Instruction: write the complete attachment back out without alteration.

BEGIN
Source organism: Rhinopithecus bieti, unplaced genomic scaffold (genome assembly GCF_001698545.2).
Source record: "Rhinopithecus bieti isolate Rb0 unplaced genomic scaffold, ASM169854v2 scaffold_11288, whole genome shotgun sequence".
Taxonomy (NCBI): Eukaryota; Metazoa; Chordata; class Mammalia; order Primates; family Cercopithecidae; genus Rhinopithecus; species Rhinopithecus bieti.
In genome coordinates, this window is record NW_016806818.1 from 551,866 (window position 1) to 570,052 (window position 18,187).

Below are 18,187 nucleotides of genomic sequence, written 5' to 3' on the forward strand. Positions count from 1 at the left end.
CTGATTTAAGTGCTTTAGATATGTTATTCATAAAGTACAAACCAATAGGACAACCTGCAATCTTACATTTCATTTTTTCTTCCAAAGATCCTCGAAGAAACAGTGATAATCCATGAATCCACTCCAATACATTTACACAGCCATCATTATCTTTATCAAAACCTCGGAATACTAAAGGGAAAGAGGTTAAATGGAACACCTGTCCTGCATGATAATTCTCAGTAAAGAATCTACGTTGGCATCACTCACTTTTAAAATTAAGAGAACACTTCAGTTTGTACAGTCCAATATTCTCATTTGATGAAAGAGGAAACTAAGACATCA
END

Source organism: Rhinopithecus bieti, unplaced genomic scaffold (genome assembly GCF_001698545.2).
Source record: "Rhinopithecus bieti isolate Rb0 unplaced genomic scaffold, ASM169854v2 scaffold_11288, whole genome shotgun sequence".
Taxonomy (NCBI): Eukaryota; Metazoa; Chordata; class Mammalia; order Primates; family Cercopithecidae; genus Rhinopithecus; species Rhinopithecus bieti.
In genome coordinates, this window is record NW_016806818.1 from 551,866 (window position 1) to 570,052 (window position 18,187).

Below are 18,187 nucleotides of genomic sequence, written 5' to 3' on the forward strand. Positions count from 1 at the left end.
CTGATTTAAGTGCTTTAGATATGTTATTCATAAAGTACAAACCAATAGGACAACCTGCAATCTTACATTTCATTTTTTCTTCCAAAGATCCTCGAAGAAACAGTGATAATCCATGAATCCACTCCAATACATTTACACAGCCATCATTATCTTTATCAAAACCTCGGAATACTAAAGGGAAAGAGGTTAAATGGAACACCTGTCCTGCATGATAATTCTCAGTAAAGAATCTACGTTGGCATCACTCACTTTTAAAATTAAGAGAACACTTCAGTTTGTACAGTCCAATATTCTCATTTGATGAAAGAGGAAACTAAGACATCA